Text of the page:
Booze It Up for Barry and Save the Capitol

When President-elect Barack Obama is inaugurated on January 20, the city of Washington D.C. is likely to be the most lively, exciting and vibrant city in the world. Millions will be there. Hotels for miles around are booked full, couches across the city will be crashed upon, and many in the city are expecting the party to last for days. City officials are doing what they can to make sure the party does indeed happen.

3 minute read

December 7, 2008, 12:30 PM PST

By Nate Berg


When President-elect Barack Obama is inaugurated on January 20, the city of Washington D.C. is likely to be the most lively, exciting and vibrant city in the world. Millions will be there. Hotels for miles around are booked full, couches across the city will be crashed upon, and many in the city are expecting the party to last for days. City officials are doing what they can to make sure the party does indeed happen.

For the four days leading up to inauguration day, bars in Washington D.C. will be allowed to stay open 24 hours a day, and be able to sell alcohol until 5 a.m., two to three hours past the usual last call. The mere idea of adding a couple extra hours into the city's bar scene is sure to inspire the prospect of late-night celebrating in D.C., This is a prime example of what I like to call event-based urbanism -- a topic I'll be looking at much more in the near future.

The city council approved the hour extension 9 votes to 4, a move that's likely to boost sales at local bars, add thousands of additional drunken cab rides to the early morning, and give the local police a little more booze-related idiocy to deal with. Pros and cons abound, but what's certain is that three more hours of alcohol sales will mean three more hours of overpriced booze-buying, three more hours of drunken impulse purchases, and three more hours of pay for services workers like police, cab drivers and restaurant workers. The D.C. economy stands to be the big winner here.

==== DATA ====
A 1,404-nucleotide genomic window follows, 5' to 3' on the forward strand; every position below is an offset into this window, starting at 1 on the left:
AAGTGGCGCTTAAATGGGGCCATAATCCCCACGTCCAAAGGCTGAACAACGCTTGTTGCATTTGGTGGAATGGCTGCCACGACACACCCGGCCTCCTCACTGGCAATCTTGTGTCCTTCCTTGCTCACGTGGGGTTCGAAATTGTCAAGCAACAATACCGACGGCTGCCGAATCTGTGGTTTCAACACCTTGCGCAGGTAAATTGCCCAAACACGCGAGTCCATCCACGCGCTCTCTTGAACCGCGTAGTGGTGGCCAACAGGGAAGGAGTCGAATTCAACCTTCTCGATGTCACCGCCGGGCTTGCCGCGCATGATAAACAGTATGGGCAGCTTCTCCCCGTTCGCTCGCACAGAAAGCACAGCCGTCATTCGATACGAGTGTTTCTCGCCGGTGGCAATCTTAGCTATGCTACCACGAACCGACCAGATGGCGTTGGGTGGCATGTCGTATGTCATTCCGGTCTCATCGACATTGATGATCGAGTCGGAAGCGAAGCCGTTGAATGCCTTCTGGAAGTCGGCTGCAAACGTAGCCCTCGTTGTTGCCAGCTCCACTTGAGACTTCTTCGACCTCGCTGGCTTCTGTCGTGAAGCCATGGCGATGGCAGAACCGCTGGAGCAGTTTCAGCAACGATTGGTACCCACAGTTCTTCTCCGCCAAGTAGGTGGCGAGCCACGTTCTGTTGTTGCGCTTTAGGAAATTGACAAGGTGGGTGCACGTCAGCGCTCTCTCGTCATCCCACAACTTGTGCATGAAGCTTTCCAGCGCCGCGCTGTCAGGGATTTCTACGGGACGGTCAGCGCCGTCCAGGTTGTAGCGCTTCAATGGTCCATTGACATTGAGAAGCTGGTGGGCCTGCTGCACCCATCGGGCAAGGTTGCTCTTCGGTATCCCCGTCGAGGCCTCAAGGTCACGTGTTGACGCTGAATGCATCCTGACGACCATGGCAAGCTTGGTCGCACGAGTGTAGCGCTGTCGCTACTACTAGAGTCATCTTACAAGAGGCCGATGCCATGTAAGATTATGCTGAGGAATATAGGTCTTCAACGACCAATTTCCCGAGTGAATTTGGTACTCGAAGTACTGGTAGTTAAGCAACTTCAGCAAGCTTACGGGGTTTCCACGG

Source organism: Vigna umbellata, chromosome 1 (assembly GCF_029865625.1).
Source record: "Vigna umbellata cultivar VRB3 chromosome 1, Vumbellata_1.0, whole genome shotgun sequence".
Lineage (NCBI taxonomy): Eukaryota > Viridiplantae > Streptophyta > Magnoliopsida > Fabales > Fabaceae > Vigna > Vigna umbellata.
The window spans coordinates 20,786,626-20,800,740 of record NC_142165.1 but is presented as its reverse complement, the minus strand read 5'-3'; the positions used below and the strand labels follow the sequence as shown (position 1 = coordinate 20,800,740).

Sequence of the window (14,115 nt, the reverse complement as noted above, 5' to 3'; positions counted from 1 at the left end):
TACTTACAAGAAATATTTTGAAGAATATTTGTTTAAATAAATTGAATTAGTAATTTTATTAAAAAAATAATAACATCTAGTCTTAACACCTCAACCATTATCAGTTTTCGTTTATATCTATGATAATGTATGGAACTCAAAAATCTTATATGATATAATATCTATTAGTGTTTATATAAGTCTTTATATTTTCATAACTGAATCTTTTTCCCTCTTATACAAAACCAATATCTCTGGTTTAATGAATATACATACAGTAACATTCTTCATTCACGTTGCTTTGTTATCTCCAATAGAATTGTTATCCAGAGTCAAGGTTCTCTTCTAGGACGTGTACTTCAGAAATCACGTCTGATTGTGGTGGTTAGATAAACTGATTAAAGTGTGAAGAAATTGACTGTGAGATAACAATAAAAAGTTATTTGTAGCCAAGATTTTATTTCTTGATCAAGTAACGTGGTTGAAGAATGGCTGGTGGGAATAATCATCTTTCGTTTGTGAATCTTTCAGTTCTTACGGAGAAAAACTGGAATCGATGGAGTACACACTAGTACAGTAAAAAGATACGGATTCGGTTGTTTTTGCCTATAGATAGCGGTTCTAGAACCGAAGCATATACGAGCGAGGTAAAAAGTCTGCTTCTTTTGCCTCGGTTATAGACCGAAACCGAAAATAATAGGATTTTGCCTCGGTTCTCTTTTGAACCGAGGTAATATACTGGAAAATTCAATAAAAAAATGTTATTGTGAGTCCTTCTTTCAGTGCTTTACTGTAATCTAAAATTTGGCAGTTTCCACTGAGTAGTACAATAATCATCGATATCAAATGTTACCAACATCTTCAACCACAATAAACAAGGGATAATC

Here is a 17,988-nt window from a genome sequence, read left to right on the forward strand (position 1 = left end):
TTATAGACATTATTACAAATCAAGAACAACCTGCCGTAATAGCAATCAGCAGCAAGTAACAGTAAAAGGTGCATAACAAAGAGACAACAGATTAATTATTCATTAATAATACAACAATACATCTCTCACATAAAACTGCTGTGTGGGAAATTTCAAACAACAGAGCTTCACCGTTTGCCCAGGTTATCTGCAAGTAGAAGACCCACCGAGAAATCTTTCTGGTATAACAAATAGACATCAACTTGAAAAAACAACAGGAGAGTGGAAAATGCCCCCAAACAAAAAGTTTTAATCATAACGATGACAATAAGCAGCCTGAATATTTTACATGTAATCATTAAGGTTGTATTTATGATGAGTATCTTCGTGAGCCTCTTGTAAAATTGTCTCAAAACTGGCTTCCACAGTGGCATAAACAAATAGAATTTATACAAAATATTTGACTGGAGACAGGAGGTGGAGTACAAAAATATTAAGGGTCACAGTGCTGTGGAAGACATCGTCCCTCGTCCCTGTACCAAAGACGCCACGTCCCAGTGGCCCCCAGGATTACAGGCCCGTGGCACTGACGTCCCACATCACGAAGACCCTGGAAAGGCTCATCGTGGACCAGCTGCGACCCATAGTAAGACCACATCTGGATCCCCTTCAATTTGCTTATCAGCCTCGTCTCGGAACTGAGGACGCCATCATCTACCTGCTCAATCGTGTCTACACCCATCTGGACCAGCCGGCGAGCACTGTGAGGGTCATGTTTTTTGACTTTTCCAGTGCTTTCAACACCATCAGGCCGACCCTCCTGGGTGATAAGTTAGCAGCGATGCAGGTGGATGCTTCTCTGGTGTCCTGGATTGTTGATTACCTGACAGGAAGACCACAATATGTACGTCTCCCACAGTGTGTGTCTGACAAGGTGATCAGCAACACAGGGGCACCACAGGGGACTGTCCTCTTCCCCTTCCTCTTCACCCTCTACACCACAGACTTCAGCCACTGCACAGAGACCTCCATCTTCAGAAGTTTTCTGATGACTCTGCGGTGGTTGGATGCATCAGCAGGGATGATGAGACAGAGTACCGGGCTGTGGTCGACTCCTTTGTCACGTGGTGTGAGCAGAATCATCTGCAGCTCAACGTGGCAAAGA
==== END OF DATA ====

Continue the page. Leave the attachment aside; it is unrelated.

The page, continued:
It's also an obvious win for America's favorite drug addiction. Some in the city have criticized officials for encouraging the inevitable delinquent behavior that's bound to result from four nights of extended boozing. Despite the obvious detractions, the benefits of embracing this historic event by stimulating civic engagement and public celebration was more what city councilors had in mind when they enacted this "emergency legislation".

Emergency legislation. Kind of reminds you of that other "emergency legislation" they've been talking about on Wall Street lately. But while the impact of bailing out the country's financial underbelly with billions of American dollars probably won't be visible for months, if ever, Washington D.C.'s alco-law is sure to provide an immediate boon for the local economy. It'll work because people like to drink in general, and they like to drink even more when there's a reason to celebrate. Allowing them to celebrate longer during what will likely be America's biggest party will be a great way to not only inject a sense of civic engagement into the citizenry but also to inject a flood of tax-revenue generating money directly into local businesses, and by extension, the city budget. With ideas like this, the city is battling the recession to save itself from the bottom up. That's a bailout worth drinking to.


Nate Berg

Nate Berg is a former contributing editor for Planetizen and a freelance journalist. He has contributed to The New York Times, National Public Radio, Wired, Fast Company, Metropolis, Next American City, Dwell, the Christian Science Monitor, the Guardian, and Domus, among others. Nate studied print journalism and environmental planning at the University of Southern California. He lives in Los Angeles.

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